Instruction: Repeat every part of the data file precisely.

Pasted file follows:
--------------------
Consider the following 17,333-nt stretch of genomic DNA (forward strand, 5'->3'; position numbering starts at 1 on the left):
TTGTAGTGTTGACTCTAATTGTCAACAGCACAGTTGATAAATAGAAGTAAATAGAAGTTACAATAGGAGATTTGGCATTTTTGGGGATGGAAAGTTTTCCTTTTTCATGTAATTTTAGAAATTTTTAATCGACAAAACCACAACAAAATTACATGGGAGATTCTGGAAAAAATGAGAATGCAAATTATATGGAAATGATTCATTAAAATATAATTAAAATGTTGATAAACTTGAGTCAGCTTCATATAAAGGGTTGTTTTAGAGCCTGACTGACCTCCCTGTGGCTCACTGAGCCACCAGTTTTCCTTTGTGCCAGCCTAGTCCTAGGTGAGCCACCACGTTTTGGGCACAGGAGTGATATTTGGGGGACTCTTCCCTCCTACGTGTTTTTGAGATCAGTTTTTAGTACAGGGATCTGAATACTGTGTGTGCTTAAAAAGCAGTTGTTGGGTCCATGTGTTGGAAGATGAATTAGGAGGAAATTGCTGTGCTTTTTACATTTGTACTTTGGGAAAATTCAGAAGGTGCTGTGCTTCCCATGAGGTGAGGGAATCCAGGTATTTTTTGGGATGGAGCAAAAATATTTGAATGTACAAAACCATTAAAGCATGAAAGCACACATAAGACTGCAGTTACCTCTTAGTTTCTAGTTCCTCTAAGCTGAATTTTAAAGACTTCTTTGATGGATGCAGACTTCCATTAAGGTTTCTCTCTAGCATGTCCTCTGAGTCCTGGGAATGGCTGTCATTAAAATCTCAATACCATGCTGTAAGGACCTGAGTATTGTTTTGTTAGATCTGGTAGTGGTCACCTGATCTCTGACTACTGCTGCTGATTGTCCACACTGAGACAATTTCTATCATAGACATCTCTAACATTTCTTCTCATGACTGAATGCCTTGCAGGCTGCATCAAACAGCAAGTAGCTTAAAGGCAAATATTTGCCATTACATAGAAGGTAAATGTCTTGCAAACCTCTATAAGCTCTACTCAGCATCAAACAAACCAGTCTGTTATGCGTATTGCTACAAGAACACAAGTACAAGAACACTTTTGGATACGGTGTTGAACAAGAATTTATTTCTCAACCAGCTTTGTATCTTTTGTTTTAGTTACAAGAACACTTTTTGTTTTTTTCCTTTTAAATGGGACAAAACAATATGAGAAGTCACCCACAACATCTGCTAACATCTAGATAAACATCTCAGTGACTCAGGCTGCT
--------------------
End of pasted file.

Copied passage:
Consider the following 17,333-nt stretch of genomic DNA (forward strand, 5'->3'; position numbering starts at 1 on the left):
TTGTAGTGTTGACTCTAATTGTCAACAGCACAGTTGATAAATAGAAGTAAATAGAAGTTACAATAGGAGATTTGGCATTTTTGGGGATGGAAAGTTTTCCTTTTTCATGTAATTTTAGAAATTTTTAATCGACAAAACCACAACAAAATTACATGGGAGATTCTGGAAAAAATGAGAATGCAAATTATATGGAAATGATTCATTAAAATATAATTAAAATGTTGATAAACTTGAGTCAGCTTCATATAAAGGGTTGTTTTAGAGCCTGACTGACCTCCCTGTGGCTCACTGAGCCACCAGTTTTCCTTTGTGCCAGCCTAGTCCTAGGTGAGCCACCACGTTTTGGGCACAGGAGTGATATTTGGGGGACTCTTCCCTCCTACGTGTTTTTGAGATCAGTTTTTAGTACAGGGATCTGAATACTGTGTGTGCTTAAAAAGCAGTTGTTGGGTCCATGTGTTGGAAGATGAATTAGGAGGAAATTGCTGTGCTTTTTACATTTGTACTTTGGGAAAATTCAGAAGGTGCTGTGCTTCCCATGAGGTGAGGGAATCCAGGTATTTTTTGGGATGGAGCAAAAATATTTGAATGTACAAAACCATTAAAGCATGAAAGCACACATAAGACTGCAGTTACCTCTTAGTTTCTAGTTCCTCTAAGCTGAATTTTAAAGACTTCTTTGATGGATGCAGACTTCCATTAAGGTTTCTCTCTAGCATGTCCTCTGAGTCCTGGGAATGGCTGTCATTAAAATCTCAATACCATGCTGTAAGGACCTGAGTATTGTTTTGTTAGATCTGGTAGTGGTCACCTGATCTCTGACTACTGCTGCTGATTGTCCACACTGAGACAATTTCTATCATAGACATCTCTAACATTTCTTCTCATGACTGAATGCCTTGCAGGCTGCATCAAACAGCAAGTAGCTTAAAGGCAAATATTTGCCATTACATAGAAGGTAAATGTCTTGCAAACCTCTATAAGCTCTACTCAGCATCAAACAAACCAGTCTGTTATGCGTATTGCTACAAGAACACAAGTACAAGAACACTTTTGGATACGGTGTTGAACAAGAATTTATTTCTCAACCAGCTTTGTATCTTTTGTTTTAGTTACAAGAACACTTTTTGTTTTTTTCCTTTTAAATGGGACAAAACAATATGAGAAGTCACCCACAACATCTGCTAACATCTAGATAAACATCTCAGTGACTCAGGCTGCT